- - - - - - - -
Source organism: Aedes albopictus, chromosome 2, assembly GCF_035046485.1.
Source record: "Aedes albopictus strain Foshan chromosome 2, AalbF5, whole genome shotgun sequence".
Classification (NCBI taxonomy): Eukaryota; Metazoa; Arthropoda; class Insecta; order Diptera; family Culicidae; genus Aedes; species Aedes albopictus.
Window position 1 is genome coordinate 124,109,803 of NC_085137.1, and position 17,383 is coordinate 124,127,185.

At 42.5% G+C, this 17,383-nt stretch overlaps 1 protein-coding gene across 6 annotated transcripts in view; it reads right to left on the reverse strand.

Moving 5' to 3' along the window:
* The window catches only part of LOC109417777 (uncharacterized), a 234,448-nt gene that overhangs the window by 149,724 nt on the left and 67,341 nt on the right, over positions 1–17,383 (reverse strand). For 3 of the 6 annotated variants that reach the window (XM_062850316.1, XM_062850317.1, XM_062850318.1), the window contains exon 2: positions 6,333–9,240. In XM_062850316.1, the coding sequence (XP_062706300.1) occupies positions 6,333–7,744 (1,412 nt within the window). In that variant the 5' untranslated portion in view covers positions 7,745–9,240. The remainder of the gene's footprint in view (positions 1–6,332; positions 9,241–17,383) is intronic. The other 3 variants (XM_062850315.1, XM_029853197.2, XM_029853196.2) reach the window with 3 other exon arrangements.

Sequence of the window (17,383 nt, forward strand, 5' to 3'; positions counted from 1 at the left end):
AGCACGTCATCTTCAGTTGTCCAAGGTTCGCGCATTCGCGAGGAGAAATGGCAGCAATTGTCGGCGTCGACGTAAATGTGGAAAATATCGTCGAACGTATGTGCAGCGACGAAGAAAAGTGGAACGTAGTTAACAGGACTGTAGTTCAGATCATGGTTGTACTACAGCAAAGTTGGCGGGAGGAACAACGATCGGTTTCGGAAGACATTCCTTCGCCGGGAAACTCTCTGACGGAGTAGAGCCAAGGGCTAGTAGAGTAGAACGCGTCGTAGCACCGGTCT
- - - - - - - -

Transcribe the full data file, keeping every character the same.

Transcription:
Source organism: Aedes albopictus, chromosome 2, assembly GCF_035046485.1.
Source record: "Aedes albopictus strain Foshan chromosome 2, AalbF5, whole genome shotgun sequence".
Classification (NCBI taxonomy): Eukaryota; Metazoa; Arthropoda; class Insecta; order Diptera; family Culicidae; genus Aedes; species Aedes albopictus.
Window position 1 is genome coordinate 124,109,803 of NC_085137.1, and position 17,383 is coordinate 124,127,185.

At 42.5% G+C, this 17,383-nt stretch overlaps 1 protein-coding gene across 6 annotated transcripts in view; it reads right to left on the reverse strand.

Moving 5' to 3' along the window:
* The window catches only part of LOC109417777 (uncharacterized), a 234,448-nt gene that overhangs the window by 149,724 nt on the left and 67,341 nt on the right, over positions 1–17,383 (reverse strand). For 3 of the 6 annotated variants that reach the window (XM_062850316.1, XM_062850317.1, XM_062850318.1), the window contains exon 2: positions 6,333–9,240. In XM_062850316.1, the coding sequence (XP_062706300.1) occupies positions 6,333–7,744 (1,412 nt within the window). In that variant the 5' untranslated portion in view covers positions 7,745–9,240. The remainder of the gene's footprint in view (positions 1–6,332; positions 9,241–17,383) is intronic. The other 3 variants (XM_062850315.1, XM_029853197.2, XM_029853196.2) reach the window with 3 other exon arrangements.

Sequence of the window (17,383 nt, forward strand, 5' to 3'; positions counted from 1 at the left end):
AGCACGTCATCTTCAGTTGTCCAAGGTTCGCGCATTCGCGAGGAGAAATGGCAGCAATTGTCGGCGTCGACGTAAATGTGGAAAATATCGTCGAACGTATGTGCAGCGACGAAGAAAAGTGGAACGTAGTTAACAGGACTGTAGTTCAGATCATGGTTGTACTACAGCAAAGTTGGCGGGAGGAACAACGATCGGTTTCGGAAGACATTCCTTCGCCGGGAAACTCTCTGACGGAGTAGAGCCAAGGGCTAGTAGAGTAGAACGCGTCGTAGCACCGGTCT